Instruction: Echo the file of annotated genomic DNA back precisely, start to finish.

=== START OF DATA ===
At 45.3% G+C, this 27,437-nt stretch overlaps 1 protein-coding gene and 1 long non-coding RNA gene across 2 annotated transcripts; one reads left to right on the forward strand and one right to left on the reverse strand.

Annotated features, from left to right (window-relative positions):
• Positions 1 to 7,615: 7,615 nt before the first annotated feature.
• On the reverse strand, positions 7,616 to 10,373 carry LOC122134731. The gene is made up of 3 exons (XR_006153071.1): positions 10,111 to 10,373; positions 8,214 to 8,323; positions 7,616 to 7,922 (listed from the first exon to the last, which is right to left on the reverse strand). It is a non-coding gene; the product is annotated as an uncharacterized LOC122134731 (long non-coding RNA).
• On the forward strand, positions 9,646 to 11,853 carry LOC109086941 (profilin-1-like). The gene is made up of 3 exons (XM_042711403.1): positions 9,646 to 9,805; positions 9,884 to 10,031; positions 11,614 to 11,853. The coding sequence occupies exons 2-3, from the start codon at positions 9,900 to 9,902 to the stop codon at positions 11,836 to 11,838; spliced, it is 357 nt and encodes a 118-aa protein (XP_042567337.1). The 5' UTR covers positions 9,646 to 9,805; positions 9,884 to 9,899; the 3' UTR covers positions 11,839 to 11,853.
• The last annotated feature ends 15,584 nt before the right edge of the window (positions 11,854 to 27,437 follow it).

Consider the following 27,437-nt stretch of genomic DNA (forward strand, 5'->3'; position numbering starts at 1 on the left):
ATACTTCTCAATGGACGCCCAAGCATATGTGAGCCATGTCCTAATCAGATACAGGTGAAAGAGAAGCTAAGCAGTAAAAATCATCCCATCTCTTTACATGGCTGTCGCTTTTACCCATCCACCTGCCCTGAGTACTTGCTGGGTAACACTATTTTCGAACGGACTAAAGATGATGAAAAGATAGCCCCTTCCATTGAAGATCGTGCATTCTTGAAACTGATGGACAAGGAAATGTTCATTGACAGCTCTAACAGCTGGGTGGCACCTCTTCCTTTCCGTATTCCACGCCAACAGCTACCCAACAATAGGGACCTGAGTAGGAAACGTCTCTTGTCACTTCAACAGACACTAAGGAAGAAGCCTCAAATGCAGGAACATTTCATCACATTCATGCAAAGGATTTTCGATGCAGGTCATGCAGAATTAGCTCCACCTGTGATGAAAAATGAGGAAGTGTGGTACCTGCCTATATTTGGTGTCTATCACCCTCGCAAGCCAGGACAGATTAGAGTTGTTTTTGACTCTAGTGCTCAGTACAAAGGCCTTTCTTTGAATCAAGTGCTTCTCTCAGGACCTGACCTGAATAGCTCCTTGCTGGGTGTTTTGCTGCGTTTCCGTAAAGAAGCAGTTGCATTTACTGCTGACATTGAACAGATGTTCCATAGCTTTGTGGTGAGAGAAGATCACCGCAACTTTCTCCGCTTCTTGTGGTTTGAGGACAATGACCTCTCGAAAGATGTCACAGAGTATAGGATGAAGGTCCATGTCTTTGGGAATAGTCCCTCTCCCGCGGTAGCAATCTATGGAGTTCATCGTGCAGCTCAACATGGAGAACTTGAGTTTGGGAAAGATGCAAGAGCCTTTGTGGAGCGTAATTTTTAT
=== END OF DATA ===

At 45.3% G+C, this 27,437-nt stretch overlaps 1 protein-coding gene and 1 long non-coding RNA gene across 2 annotated transcripts; one reads left to right on the forward strand and one right to left on the reverse strand.

Annotated features, from left to right (window-relative positions):
• Positions 1 to 7,615: 7,615 nt before the first annotated feature.
• On the reverse strand, positions 7,616 to 10,373 carry LOC122134731. The gene is made up of 3 exons (XR_006153071.1): positions 10,111 to 10,373; positions 8,214 to 8,323; positions 7,616 to 7,922 (listed from the first exon to the last, which is right to left on the reverse strand). It is a non-coding gene; the product is annotated as an uncharacterized LOC122134731 (long non-coding RNA).
• On the forward strand, positions 9,646 to 11,853 carry LOC109086941 (profilin-1-like). The gene is made up of 3 exons (XM_042711403.1): positions 9,646 to 9,805; positions 9,884 to 10,031; positions 11,614 to 11,853. The coding sequence occupies exons 2-3, from the start codon at positions 9,900 to 9,902 to the stop codon at positions 11,836 to 11,838; spliced, it is 357 nt and encodes a 118-aa protein (XP_042567337.1). The 5' UTR covers positions 9,646 to 9,805; positions 9,884 to 9,899; the 3' UTR covers positions 11,839 to 11,853.
• The last annotated feature ends 15,584 nt before the right edge of the window (positions 11,854 to 27,437 follow it).

Consider the following 27,437-nt stretch of genomic DNA (forward strand, 5'->3'; position numbering starts at 1 on the left):
ATACTTCTCAATGGACGCCCAAGCATATGTGAGCCATGTCCTAATCAGATACAGGTGAAAGAGAAGCTAAGCAGTAAAAATCATCCCATCTCTTTACATGGCTGTCGCTTTTACCCATCCACCTGCCCTGAGTACTTGCTGGGTAACACTATTTTCGAACGGACTAAAGATGATGAAAAGATAGCCCCTTCCATTGAAGATCGTGCATTCTTGAAACTGATGGACAAGGAAATGTTCATTGACAGCTCTAACAGCTGGGTGGCACCTCTTCCTTTCCGTATTCCACGCCAACAGCTACCCAACAATAGGGACCTGAGTAGGAAACGTCTCTTGTCACTTCAACAGACACTAAGGAAGAAGCCTCAAATGCAGGAACATTTCATCACATTCATGCAAAGGATTTTCGATGCAGGTCATGCAGAATTAGCTCCACCTGTGATGAAAAATGAGGAAGTGTGGTACCTGCCTATATTTGGTGTCTATCACCCTCGCAAGCCAGGACAGATTAGAGTTGTTTTTGACTCTAGTGCTCAGTACAAAGGCCTTTCTTTGAATCAAGTGCTTCTCTCAGGACCTGACCTGAATAGCTCCTTGCTGGGTGTTTTGCTGCGTTTCCGTAAAGAAGCAGTTGCATTTACTGCTGACATTGAACAGATGTTCCATAGCTTTGTGGTGAGAGAAGATCACCGCAACTTTCTCCGCTTCTTGTGGTTTGAGGACAATGACCTCTCGAAAGATGTCACAGAGTATAGGATGAAGGTCCATGTCTTTGGGAATAGTCCCTCTCCCGCGGTAGCAATCTATGGAGTTCATCGTGCAGCTCAACATGGAGAACTTGAGTTTGGGAAAGATGCAAGAGCCTTTGTGGAGCGTAATTTTTAT